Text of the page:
Some European counterparts have shared similar frustrations about the French president, who claimed last month that Niger and neighboring countries would have collapsed without France’s help against Islamist insurgents over the past decade.

A Western diplomat based in Niger, who spoke on condition of anonymity to explain diplomatic discussions, blamed France for escalating tensions with the junta through a provocative attitude that has kept Niger’s leaders in self-defense mode. Another said France’s government was dragging its partners into a vicious cycle of growing distrust of the country’s new authorities that could erode Europe’s broader involvement in the region.

Niger is a key transit country on the migration route to Europe, and in recent years the European Union has invested hundreds of millions of dollars to protect its northern areas with transit centers and repatriation flights.

The future of that partnership is now uncertain. Ruling generals have said they could remain in power for up to three years, and mediation efforts aimed at a shorter transition to civilian rule have so far been unsuccessful.

The stalemate could have disastrous consequences for Niger, one of the poorest countries in the world. It also has one of the fastest growing populations. Under Bazoum, the ousted president, Niger had a projected economic growth rate of more than 12 percent for next year and was achieving encouraging, if fragile, results in the fight against Islamist insurgents roaming the broader Sahel region south of the Sahara Desert.

More than 7,000 tons of food are stranded at the gates of Niger, according to the World Food Programwhich has warned that 40 percent of Niger’s 25 million people could face severe food insecurity if borders are not reopened.

“We try to do what we have, but people are being killed in an insidious way,” Dr. Ali Ada, director of one of Niamey’s largest private clinics, said on a recent morning, as dozens of crying patients and children filled the room. building. “To be a good democrat, you must first be alive.”

In addition to growing food shortages, humanitarian programs are endangered and with dozens of shipping containers Filled with vaccines and medical supplies trapped outside the country, doctors are increasingly forced to smuggle supplies across closed borders or rely on European doctors who secretly deliver medicines.

Pharmacists in Niamey say they are running out of insulin, painkillers and blood thinners, among other products. “We’re getting used to saying, ‘We don’t have this, we don’t have that,’” said one pharmacist, Hassana Mounkaila.

Popular support for the new board remains difficult to measure. Political activities have been suspended and many civil society activists have fled or gone into hiding. But the new rulers are taking advantage of the anti-French sentiment sweeping the capital, as well as widespread nostalgia for previous military rulers.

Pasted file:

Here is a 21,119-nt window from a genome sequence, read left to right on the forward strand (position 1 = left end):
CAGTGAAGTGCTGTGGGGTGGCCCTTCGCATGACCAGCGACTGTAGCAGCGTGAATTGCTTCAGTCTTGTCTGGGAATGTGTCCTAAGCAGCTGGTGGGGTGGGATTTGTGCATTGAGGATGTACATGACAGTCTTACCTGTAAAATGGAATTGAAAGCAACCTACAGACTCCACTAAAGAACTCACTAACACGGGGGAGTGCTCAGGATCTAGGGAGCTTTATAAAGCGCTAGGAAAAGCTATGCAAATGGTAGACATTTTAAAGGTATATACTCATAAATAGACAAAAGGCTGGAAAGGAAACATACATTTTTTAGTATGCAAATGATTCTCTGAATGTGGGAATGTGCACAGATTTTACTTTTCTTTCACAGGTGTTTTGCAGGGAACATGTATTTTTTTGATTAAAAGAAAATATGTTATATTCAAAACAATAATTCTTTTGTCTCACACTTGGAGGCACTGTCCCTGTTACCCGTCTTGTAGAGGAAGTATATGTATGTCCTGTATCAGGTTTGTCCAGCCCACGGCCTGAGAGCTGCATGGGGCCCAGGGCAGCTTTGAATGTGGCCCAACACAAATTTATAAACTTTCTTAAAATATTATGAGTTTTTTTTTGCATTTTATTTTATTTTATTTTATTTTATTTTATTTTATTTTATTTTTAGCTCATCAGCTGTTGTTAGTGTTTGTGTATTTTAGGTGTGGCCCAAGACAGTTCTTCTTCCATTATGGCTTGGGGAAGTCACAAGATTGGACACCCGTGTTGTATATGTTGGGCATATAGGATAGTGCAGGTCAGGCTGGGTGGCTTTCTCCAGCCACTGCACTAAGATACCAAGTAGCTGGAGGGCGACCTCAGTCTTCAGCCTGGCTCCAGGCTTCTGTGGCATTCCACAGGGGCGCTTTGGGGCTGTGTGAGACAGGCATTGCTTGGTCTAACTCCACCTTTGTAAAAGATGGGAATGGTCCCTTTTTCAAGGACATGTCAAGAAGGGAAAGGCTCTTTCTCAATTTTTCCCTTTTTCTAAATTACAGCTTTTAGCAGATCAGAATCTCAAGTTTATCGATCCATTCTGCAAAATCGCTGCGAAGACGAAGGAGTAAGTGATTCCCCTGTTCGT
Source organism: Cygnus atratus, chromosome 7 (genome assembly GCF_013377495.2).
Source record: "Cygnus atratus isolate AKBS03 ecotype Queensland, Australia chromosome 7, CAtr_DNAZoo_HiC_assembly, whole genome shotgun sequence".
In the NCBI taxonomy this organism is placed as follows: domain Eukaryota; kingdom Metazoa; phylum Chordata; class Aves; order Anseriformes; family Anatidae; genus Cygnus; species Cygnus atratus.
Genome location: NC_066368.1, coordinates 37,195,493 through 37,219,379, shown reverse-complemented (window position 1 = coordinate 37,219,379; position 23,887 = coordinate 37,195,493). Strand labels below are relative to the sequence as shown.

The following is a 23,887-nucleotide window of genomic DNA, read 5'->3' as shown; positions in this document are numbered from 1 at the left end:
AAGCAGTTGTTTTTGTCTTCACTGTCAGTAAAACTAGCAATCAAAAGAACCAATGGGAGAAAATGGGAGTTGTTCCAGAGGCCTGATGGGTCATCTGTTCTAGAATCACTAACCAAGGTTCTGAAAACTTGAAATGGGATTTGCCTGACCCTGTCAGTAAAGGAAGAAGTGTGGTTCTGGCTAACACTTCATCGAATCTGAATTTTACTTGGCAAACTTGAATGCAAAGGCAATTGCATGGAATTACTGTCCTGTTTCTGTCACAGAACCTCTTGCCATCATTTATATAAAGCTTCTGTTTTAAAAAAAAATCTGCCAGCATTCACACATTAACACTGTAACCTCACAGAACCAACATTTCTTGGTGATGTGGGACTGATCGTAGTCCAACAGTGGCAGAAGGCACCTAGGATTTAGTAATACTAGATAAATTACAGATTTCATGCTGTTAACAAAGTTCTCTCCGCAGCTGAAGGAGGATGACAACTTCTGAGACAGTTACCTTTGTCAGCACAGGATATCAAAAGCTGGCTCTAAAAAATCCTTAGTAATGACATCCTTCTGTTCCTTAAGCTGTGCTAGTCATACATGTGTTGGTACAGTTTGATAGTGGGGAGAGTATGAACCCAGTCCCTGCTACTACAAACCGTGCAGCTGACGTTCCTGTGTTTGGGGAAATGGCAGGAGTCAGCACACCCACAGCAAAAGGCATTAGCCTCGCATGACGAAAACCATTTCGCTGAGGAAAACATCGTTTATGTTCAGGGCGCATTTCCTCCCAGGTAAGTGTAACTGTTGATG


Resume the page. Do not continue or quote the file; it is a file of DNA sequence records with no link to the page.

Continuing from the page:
“We are willing to suffer in the short term if they can solve Niger’s problems,” said El Hadj Bagué, a father of seven and owner of a shop in one of Niamey’s busiest markets. One recent afternoon, for more than an hour, three customers came to buy a small bag of sugar, a jar of mayonnaise and some candy.

“There is widespread disappointment with democracy, but there are no social demands either,” said Moussa Tchangari, a veteran civil society activist and one of the few voices openly critical of the junta. “The military leaders have not made any promises. “There is no plan.”

More than half a dozen Nigerien and Western diplomats said the generals appeared divided over governing strategy and that a new coup was likely next year.

But in interviews, many in Niamey vowed to defend their new leaders, even taking up arms against other West African countries that have threatened military action if Niger’s new leader, General Tchiani, does not relinquish power.

For weeks, young Nigeriens have stood at roundabouts at night, first searching for suspicious vehicles for signs of military intervention. That threat has diminished, but the young vigilantes have remained, some drinking tea or beer while listening to pro-military songs and sharing vague dreams of more sovereignty and job opportunities.

“We thirst for new beginnings,” said Issa Moumouni, a 31-year-old researcher specializing in mineral resources and oil at a civil society organization, at a roundabout on a recent afternoon.

Mr. Tchangari, the activist, shrugged his shoulders when told about the comments of some young protesters. “They don’t know what a military government is,” he said. “They don’t know what soldiers do when they confiscate power.”

Monika Pronczuk contributed reporting from Brussels and Eric Schmitt from Washington.